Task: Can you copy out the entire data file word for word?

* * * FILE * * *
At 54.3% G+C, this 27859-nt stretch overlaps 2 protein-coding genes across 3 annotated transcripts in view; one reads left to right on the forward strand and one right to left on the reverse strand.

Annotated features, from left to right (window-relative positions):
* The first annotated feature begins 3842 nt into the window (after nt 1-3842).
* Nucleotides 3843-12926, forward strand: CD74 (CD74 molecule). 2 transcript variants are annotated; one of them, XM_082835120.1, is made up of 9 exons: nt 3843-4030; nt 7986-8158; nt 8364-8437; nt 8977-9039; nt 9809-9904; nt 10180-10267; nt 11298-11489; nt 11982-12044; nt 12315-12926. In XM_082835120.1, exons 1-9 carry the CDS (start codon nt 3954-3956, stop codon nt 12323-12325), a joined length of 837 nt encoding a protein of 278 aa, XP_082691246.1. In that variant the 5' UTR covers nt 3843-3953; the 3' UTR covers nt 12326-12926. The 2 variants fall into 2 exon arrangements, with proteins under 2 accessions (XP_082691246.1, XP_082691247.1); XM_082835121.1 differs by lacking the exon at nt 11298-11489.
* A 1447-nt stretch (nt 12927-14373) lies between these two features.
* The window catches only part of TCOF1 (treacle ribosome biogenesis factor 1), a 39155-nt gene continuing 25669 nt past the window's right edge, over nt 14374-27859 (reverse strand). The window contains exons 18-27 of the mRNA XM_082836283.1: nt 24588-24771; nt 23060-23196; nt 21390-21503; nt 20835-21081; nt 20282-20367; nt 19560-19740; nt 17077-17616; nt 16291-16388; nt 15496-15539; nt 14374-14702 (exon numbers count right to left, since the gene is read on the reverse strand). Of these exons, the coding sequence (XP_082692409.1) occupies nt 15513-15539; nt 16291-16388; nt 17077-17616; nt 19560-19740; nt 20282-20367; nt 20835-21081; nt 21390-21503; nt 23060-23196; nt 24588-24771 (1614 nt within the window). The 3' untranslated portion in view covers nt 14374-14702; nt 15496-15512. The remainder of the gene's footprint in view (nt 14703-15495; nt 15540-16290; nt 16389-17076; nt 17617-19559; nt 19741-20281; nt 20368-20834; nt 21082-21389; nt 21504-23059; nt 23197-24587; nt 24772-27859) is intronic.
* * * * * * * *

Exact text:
At 54.3% G+C, this 27859-nt stretch overlaps 2 protein-coding genes across 3 annotated transcripts in view; one reads left to right on the forward strand and one right to left on the reverse strand.

Annotated features, from left to right (window-relative positions):
* The first annotated feature begins 3842 nt into the window (after nt 1-3842).
* Nucleotides 3843-12926, forward strand: CD74 (CD74 molecule). 2 transcript variants are annotated; one of them, XM_082835120.1, is made up of 9 exons: nt 3843-4030; nt 7986-8158; nt 8364-8437; nt 8977-9039; nt 9809-9904; nt 10180-10267; nt 11298-11489; nt 11982-12044; nt 12315-12926. In XM_082835120.1, exons 1-9 carry the CDS (start codon nt 3954-3956, stop codon nt 12323-12325), a joined length of 837 nt encoding a protein of 278 aa, XP_082691246.1. In that variant the 5' UTR covers nt 3843-3953; the 3' UTR covers nt 12326-12926. The 2 variants fall into 2 exon arrangements, with proteins under 2 accessions (XP_082691246.1, XP_082691247.1); XM_082835121.1 differs by lacking the exon at nt 11298-11489.
* A 1447-nt stretch (nt 12927-14373) lies between these two features.
* The window catches only part of TCOF1 (treacle ribosome biogenesis factor 1), a 39155-nt gene continuing 25669 nt past the window's right edge, over nt 14374-27859 (reverse strand). The window contains exons 18-27 of the mRNA XM_082836283.1: nt 24588-24771; nt 23060-23196; nt 21390-21503; nt 20835-21081; nt 20282-20367; nt 19560-19740; nt 17077-17616; nt 16291-16388; nt 15496-15539; nt 14374-14702 (exon numbers count right to left, since the gene is read on the reverse strand). Of these exons, the coding sequence (XP_082692409.1) occupies nt 15513-15539; nt 16291-16388; nt 17077-17616; nt 19560-19740; nt 20282-20367; nt 20835-21081; nt 21390-21503; nt 23060-23196; nt 24588-24771 (1614 nt within the window). The 3' untranslated portion in view covers nt 14374-14702; nt 15496-15512. The remainder of the gene's footprint in view (nt 14703-15495; nt 15540-16290; nt 16389-17076; nt 17617-19559; nt 19741-20281; nt 20368-20834; nt 21082-21389; nt 21504-23059; nt 23197-24587; nt 24772-27859) is intronic.